My opportunities to look for change or something out of the ordinary have increased in recent weeks.
One of the nice things about going on vacation is getting to see sites that one ordinarily would not get to.
During an excursion to an oceanfront area in North Carolina last month I saw things that I would not generally encounter - an expanse of water so large one cannot see the opposite shore, crashing waves, different types of wildlife, and sea shells of all shapes, sizes and colors.
Unfortunately vacations only last so long before it is time to head home to the commonplace things to which one has grown accustomed. Not that I was expecting it to have changed dramatically, but Hannibal was pretty much how I remembered it when I returned after two weeks.
Evidence of change, or the lack thereof, might be more evident to me than it is to the average Hannibalian. Why? Because frequently I am on foot, which makes it much easier to detect differences in an area than it is for someone who is driving 25 mph or more and, Heaven forbid, is trying to check their email or send a text message.
My opportunities to look for change or something out of the ordinary have increased in recent weeks. It started a couple of Fridays ago when I woke up early and decided to take a walk before getting ready for work. Because that exercise seemed to lessen the intensity of the hand tremors I deal with daily, I expanded the practice of walking to every morning, even though my early treks are generally not as long as my post-workday excursions.
Usually my morning jaunts follow one of the three or four regular routes I take in the afternoon, ranging in distance from a few tenths of a mile to over two miles. The route I take generally is determined by factors such as weather conditions, temperature and how much time I have.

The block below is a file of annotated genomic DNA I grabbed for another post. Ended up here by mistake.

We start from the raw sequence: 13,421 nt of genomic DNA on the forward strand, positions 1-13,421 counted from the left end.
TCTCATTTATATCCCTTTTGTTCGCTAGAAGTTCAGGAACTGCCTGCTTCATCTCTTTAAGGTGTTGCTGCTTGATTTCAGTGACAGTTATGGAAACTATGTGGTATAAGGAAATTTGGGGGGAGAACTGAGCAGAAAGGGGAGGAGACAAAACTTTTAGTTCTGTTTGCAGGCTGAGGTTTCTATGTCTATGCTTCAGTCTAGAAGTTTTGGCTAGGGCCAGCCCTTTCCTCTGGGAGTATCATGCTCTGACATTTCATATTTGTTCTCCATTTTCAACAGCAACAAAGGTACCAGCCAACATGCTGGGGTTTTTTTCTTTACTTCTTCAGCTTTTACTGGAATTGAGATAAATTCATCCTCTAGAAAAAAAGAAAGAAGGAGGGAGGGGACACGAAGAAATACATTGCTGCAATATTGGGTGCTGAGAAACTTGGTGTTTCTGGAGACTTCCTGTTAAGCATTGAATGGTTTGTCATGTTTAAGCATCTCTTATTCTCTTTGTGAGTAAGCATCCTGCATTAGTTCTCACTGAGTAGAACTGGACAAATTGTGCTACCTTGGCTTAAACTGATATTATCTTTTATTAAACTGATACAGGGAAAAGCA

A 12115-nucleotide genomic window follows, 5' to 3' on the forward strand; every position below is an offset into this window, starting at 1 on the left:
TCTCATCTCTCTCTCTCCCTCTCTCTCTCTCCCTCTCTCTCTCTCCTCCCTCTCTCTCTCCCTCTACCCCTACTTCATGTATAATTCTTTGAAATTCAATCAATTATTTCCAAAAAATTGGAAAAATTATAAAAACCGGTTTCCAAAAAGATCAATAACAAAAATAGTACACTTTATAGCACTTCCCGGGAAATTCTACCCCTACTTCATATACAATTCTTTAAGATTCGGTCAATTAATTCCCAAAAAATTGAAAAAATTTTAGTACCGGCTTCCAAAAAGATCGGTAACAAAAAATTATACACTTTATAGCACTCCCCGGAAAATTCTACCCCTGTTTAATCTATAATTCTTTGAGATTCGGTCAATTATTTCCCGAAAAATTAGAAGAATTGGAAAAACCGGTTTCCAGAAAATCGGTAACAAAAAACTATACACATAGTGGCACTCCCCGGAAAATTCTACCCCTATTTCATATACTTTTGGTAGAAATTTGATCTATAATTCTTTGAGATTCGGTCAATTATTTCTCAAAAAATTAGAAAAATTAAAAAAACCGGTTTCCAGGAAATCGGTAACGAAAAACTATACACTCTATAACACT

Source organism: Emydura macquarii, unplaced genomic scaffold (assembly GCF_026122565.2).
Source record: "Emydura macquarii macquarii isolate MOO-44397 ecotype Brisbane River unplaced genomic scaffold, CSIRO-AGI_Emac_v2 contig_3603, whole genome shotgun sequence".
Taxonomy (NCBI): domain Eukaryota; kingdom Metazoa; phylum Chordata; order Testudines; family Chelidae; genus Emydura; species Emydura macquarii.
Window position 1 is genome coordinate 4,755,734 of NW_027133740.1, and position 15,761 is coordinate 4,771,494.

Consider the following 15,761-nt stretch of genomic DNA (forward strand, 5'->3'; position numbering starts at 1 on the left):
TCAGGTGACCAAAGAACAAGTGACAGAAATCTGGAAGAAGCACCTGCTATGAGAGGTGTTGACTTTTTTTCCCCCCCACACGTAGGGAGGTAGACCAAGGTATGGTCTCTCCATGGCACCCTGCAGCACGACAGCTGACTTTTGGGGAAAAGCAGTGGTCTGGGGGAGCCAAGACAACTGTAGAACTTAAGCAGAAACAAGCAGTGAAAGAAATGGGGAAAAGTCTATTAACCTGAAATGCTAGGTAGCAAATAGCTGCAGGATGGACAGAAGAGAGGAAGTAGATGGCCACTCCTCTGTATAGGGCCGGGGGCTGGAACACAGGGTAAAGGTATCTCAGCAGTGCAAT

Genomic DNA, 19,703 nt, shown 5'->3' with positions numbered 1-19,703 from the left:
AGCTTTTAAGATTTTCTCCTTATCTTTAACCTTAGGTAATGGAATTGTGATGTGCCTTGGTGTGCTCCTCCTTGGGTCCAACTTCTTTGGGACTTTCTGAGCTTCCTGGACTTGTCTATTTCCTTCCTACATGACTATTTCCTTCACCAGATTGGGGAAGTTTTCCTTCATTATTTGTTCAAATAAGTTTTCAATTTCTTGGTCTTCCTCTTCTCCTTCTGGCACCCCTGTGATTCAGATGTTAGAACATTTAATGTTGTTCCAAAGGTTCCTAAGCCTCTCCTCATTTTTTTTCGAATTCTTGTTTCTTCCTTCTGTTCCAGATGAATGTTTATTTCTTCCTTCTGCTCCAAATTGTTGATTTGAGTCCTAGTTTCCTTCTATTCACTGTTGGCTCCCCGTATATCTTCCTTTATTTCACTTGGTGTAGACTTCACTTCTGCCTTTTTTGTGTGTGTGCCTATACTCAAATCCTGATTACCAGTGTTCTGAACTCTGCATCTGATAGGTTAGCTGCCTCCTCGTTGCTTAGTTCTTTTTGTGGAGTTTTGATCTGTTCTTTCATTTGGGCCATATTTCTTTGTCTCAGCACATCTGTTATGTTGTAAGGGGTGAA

During my first full week of morning walks a few sights became commonplace. There were two little girls of about elementary school age that I regularly saw. While I thought it odd they would be up so early, I didn’t have the courage to ask them why they were out and about, fearing that having a stranger strike up a conversation might alarm the children or, worse, their parents. The reason behind their appearance at about the same time each morning became apparent one day when I saw them climb aboard a school bus, which I assumed was taking them to summer school.
Another person whose early-day routine seems to match mine was that of a neighbor, Harold. More often than not I would see him seated on his front porch, or one day wrapping up a walk of his own. I would always slow my pace, exchange pleasantries, before throttling up once again.
Although not seen on a daily basis, not totally unexpected was the sight of people doing yard work, especially as the heat began to build late last week. There were also people out for jogs or bike rides. A roofing crew, striving to beat the heat, was up bright and early working on a Broadway house.
My biggest out-of-the-ordinary sighting occurred Thursday morning as I walked along St. Mary’s Avenue. While not an avid birdwatcher, I can recognize the sounds of robins, cardinals, crows and pigeons. But what I heard that day was totally unexpected.
I looked skyward after hearing a “quack.” What I saw were two low-flying ducks. Following their flight path led me to the silhouette of a third duck that was standing on the roof of a two-story house. A “quack” by the creature confirmed that I was not hallucinating.
While it is not uncommon to encounter waterfowl on the riverfront, I could never remember having seen a duck perched on a house. What made the sighting even more unusual was the fact that on my return walk some 15 minutes later the bird was still there.
For a guy who looks for things out of the ordinary, a rooftop duck was definitely something I did not expect to see.
The views expressed in this column are not necessarily those of the Courier-Post.